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02 February 2017


The Health and Other Service Personnel Trade Union of South Africa (Hospersa), is shocked by the revelations of the Health Ombudman’s report into the circumstances surrounding the deaths of 94 mentally ill patients in Gauteng.  Hospersa sends its condolences to the patients’ loved ones and calls for the MEC and all involved to face criminal charges.


The Health Ombudsman’s report revealed on Wednesday that the former Gauteng Health Member of the Executive Council (MEC), Qedani Dorothy Mahlangu, Head of Department (HOD), Dr Tiego Ephraim Selebano and Director, Dr Makgabo Manamela were to blame for poor judgement during decision-making processes.  This involved a decision to terminate the contract with Esidimeni Life whereby an estimated 1 371 chronic mentally ill patients were rapidly transferred to hospitals and Non-Governmental Organisations (NGOs) all over the Gauteng province.  This was done at a mind-boggling rate of 457 patients per month during 2016, spanning a period of three months. 


The report criticises the scale and speed of the transfer where due diligence was not followed, labelling the project as one done with chaotic execution and no culture of primary health care community-based services framework and infrastructure.  The report further categorically states that all the patients who died in the 27 NGOs, died under unlawful circumstances.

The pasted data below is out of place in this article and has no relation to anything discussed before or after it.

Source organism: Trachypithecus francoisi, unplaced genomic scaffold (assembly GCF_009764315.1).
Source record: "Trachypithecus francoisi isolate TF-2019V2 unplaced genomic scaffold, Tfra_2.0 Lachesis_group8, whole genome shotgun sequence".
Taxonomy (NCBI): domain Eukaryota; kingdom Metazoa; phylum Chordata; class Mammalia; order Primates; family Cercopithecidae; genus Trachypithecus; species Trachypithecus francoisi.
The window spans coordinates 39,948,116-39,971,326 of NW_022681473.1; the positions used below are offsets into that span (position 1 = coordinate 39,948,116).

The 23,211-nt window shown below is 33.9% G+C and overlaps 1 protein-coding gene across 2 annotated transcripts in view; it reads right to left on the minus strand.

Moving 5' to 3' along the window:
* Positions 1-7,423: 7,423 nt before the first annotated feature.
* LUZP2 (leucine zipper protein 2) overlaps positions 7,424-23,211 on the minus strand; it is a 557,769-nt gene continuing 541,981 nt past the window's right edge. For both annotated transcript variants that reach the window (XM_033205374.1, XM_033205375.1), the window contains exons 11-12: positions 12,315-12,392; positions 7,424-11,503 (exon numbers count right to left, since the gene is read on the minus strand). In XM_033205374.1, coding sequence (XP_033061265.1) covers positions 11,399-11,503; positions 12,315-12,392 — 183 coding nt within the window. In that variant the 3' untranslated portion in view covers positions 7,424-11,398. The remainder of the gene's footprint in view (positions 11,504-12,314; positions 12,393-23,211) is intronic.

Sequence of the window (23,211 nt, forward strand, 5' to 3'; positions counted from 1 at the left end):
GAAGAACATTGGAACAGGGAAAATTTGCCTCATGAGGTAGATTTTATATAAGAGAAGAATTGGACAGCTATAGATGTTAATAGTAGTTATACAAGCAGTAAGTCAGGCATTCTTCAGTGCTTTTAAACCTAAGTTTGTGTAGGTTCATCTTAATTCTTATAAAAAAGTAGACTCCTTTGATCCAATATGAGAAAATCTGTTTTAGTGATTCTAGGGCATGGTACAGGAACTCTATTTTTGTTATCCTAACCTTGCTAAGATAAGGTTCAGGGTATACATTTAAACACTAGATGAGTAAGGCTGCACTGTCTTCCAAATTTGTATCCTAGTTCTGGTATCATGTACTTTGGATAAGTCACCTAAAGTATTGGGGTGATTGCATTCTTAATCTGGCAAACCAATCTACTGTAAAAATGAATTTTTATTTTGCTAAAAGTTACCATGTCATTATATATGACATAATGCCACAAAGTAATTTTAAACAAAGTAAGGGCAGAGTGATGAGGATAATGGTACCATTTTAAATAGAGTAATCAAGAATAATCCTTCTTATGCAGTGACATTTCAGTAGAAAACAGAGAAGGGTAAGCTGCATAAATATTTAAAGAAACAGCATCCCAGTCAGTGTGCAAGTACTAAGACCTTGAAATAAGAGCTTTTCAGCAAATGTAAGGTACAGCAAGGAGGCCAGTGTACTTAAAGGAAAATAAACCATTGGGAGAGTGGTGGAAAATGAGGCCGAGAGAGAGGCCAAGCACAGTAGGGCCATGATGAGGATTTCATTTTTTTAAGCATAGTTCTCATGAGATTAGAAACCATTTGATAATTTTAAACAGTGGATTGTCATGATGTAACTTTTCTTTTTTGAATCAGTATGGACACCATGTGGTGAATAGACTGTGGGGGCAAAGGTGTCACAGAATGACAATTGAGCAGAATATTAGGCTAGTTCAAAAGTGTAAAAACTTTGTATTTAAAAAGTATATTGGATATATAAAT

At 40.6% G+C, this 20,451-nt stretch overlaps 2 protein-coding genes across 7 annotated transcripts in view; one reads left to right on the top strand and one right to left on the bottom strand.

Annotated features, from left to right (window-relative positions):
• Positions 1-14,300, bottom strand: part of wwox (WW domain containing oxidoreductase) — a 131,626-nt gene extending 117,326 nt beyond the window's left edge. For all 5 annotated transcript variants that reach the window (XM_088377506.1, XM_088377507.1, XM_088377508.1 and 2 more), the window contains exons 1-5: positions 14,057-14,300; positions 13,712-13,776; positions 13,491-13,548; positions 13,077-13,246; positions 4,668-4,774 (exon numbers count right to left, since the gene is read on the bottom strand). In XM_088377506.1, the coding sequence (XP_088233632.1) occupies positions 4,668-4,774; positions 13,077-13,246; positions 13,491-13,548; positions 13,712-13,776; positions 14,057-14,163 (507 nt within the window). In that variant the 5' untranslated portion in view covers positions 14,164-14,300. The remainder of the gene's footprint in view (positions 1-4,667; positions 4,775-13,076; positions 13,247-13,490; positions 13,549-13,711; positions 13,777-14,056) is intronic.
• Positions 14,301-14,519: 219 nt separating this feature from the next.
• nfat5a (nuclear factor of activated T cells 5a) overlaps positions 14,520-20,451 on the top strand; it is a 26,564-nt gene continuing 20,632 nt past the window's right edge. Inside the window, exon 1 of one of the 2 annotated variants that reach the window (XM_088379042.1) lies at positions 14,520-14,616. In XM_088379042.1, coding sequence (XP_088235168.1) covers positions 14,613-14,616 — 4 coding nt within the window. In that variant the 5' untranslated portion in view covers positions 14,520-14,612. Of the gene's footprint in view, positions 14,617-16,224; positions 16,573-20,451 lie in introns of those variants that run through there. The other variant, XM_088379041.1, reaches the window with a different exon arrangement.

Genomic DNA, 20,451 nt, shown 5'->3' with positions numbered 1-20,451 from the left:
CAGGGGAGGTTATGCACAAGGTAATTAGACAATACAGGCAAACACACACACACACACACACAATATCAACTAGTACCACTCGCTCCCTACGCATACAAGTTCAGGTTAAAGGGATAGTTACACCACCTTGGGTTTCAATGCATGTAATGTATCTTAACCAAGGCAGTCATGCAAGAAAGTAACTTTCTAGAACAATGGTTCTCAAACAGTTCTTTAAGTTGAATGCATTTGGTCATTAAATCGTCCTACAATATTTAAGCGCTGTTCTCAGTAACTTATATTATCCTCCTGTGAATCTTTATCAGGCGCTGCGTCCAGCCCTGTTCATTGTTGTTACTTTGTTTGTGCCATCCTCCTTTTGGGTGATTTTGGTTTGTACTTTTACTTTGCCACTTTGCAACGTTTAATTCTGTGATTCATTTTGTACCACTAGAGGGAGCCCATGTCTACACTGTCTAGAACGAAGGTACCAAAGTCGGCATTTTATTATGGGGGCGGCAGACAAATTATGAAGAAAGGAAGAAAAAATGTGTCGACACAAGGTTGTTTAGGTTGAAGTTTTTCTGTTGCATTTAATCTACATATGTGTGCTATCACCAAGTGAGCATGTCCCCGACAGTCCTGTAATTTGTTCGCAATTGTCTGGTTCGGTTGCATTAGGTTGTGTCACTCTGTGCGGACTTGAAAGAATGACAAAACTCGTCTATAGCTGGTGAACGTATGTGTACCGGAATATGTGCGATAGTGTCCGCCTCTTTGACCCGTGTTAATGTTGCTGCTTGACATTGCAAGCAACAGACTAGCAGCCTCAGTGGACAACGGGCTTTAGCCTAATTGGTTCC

“Hospersa sends its heartfelt and sincere condolences to the loved ones of the patients who passed away,” said Hospersa General Secretary Noel Desfontaines.  “Mentally ill persons are some of the most vulnerable members of our society and their suffering is often unseen and unheard.  They often live on the periphery of society and the way that they now paid the ultimate price for the poor management process of our government, is totally unacceptable,” Desfontaines said.


“Unfortunately poor management and poor decision-making has become endemic in the public service of late, and nowhere does it have a more human face than in public health,” said Desfontaines. 


It seems that processes were floundered in the appointment of 27 NGOs which are reported to have operated with invalid licenses.  It is also said that many of the persons working at said NGOs did not have the necessary qualifications – something which the Department should have thoroughly checked and monitored.


“Hospersa would suggest that the MEC and everyone implicated face criminal charges.  While her resignation was a good starting point, we can never allow that to absolve her from taking responsibility of people paying the ultimate price for maladministration,” Desfontaines concluded.



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For interviews please contact Hospersa General Secretary Noel Desfontaines – 083-321-4427.


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